Helen Hanna Casey would like to be seen as one of the most powerful people in real estate, not just a woman in leadership.
Reaching a point when someone, man or woman, is viewed as a success because they work hard and are successful in their job would make the difference, she said.
“It would be nice if the world got to that point, not just me, and we weren’t constantly separating women out,” Casey said.
Casey, the president and CEO of Allegheny County-based Howard Hanna Real Estate Services, runs the nation’s third-largest real estate company with her brother and sister. The largest broker in the commonwealth also has eight offices in the midstate.
It’s a family-run company that closed nearly 67,000 transactions totaling $12 billion in sales volume last year. And it’s only getting bigger through acquisitions, including this summer’s deal to buy RealtyUSA, the top broker in the state of New York.
But to hear Casey talk about hard work and success, whether in real estate or another field, everything still comes down to getting out of bed.
“Get up in the morning, put your feet on the floor and live the plan you have for that day,” she said.
And don’t go to bed without checking off completed tasks from that plan.
Casey, who has been in real estate since the mid-1970s, often gets questions from new agents about how to succeed in the industry.
She usually starts with: Listen, learn and educate through preparation.
“Listen and learn, don’t pester people,” she said. “Educate yourself and practice. If you do that, you will do great. Everybody wants instant gratification. That’s the tough thing about the business.”
With all of the technology and efficiency tools available today, real estate is just as much of a brain game as it is a foot game, Casey said.
She sat down with the Business Journal recently while in the Harrisburg area on business. She talked about new challenges in the rising housing market, real estate issues she will be watching next year and running a large family-owned business.
Q: How would you describe the current housing market and how it compares with the last few years of steady growth?
A: If you go back five years, the inventory was much better. There’s been a diminishing inventory.
First-time buyers are having a real struggle to find a place. At the same time, there isn’t enough new construction, so we don’t have the alternative for people who are rightsizing and want to change their lifestyle.
You had a slowdown in the high end of the market everywhere in the country. And I think that’s because of concerns about an election year. There has been a little bit of a pause.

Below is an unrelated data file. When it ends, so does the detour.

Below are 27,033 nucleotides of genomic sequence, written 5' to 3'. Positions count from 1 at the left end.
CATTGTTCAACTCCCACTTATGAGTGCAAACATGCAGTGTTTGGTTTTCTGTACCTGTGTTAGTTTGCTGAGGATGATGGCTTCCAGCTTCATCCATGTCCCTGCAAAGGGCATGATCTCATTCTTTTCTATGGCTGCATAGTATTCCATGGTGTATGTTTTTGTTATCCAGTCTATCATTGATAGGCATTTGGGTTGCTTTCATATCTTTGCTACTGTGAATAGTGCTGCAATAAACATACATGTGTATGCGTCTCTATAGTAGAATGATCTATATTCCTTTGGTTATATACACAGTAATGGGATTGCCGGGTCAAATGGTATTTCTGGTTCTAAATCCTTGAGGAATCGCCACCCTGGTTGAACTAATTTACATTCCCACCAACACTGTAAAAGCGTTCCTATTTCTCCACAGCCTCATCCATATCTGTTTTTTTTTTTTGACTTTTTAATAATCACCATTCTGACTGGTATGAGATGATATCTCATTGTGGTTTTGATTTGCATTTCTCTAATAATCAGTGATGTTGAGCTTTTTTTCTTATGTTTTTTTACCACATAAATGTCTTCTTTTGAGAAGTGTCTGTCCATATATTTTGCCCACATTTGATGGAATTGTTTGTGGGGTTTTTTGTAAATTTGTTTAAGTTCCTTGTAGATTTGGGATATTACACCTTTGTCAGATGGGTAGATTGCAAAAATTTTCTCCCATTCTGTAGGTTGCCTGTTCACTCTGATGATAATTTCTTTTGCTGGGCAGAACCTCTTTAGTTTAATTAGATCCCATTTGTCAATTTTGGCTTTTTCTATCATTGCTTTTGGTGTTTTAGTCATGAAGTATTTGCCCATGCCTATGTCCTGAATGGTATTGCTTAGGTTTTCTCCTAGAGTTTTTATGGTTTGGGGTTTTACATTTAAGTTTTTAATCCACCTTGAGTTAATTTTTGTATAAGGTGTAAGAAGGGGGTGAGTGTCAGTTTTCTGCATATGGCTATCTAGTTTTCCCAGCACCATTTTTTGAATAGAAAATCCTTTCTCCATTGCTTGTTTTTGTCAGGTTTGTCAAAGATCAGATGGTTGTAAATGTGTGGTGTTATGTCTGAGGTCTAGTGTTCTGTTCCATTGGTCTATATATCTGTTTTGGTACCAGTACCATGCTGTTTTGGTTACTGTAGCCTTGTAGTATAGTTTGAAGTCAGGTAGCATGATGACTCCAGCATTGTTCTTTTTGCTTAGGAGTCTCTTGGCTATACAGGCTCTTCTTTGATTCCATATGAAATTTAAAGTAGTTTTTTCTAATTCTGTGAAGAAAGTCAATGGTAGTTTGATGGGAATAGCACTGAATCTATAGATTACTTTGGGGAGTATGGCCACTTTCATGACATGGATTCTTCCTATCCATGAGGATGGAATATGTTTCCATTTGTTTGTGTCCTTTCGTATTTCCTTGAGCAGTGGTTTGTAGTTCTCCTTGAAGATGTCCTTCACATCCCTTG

About Helen Hanna Casey
Title: President and CEO of Howard Hanna Real Estate Services
How long with company: 1976
How long in current role: Three years
Family: Married, one daughter
Residence: Shadyside (Pittsburgh)
Favorite places to visit: New York City and Naples, Fla.
Favorite hobbies: Table setting, pulling weeds and musical theatre
One thing most people might not know about you: People are always surprised at how fast I walk and almost always in high heels.
What’s concern about rising interest rates since the election?
I don’t think we will go back to high levels. Of course, we lived through a period when they went from 7 to 19 percent, so I guess it’s possible. I don’t think anybody is predicting that.
I think the assumption of going back to 3.2 or 3.5 percent is unrealistic. We have to assume (rates) are going to be somewhere in the 4s. People that can buy now should be buying now.
I think it will spur the market a little, too, at least spur the business market. When you spur the business market, it also spurs the real estate market.
What’s the biggest issue you will be following in 2017 with a new administration in the White House?
Certainly, (mortgage) rates you have to watch. Credit is going to be affected. To a certain extent, it will be interesting to see if there will be any (Consumer Financial Protection Bureau) changes.
New construction, we think, is going to be the biggest barometer in the market next year. And right now we are seeing that increasing as banks are also lending more to builders.
M&A has been a big part of your company’s growth, especially in Central Pa. Are there still independent companies to acquire?
In many cases, it’s not necessarily what you would consider a big broker, but it’s a broker that is complementary to us. That could be anything from 10 agents to beyond and above any number.
There are still lots of privately owned companies. Some of them are franchises and their franchises are up.
What’s the biggest challenge of running a large family business, especially in real estate?
We’re fortunate to have so many involved that are committed to it and do different jobs. That doesn’t mean sometimes we don’t step on each other’s feet. For the most part, we don’t.
Everybody has to be able to do what they do best. In the end, we all have to have the same vision. You can’t grow this way unless everyone has the same vision.
In the structure of our brokerage market, which is 60 percent of our business, my brother always was the CEO and I was president and then we didn’t have state presidents. As we expanded, we added state president and regional managers.
Each market is different, but we have the same theme and message. But where you advertise and how you advertise is slightly different, what programs work within a market.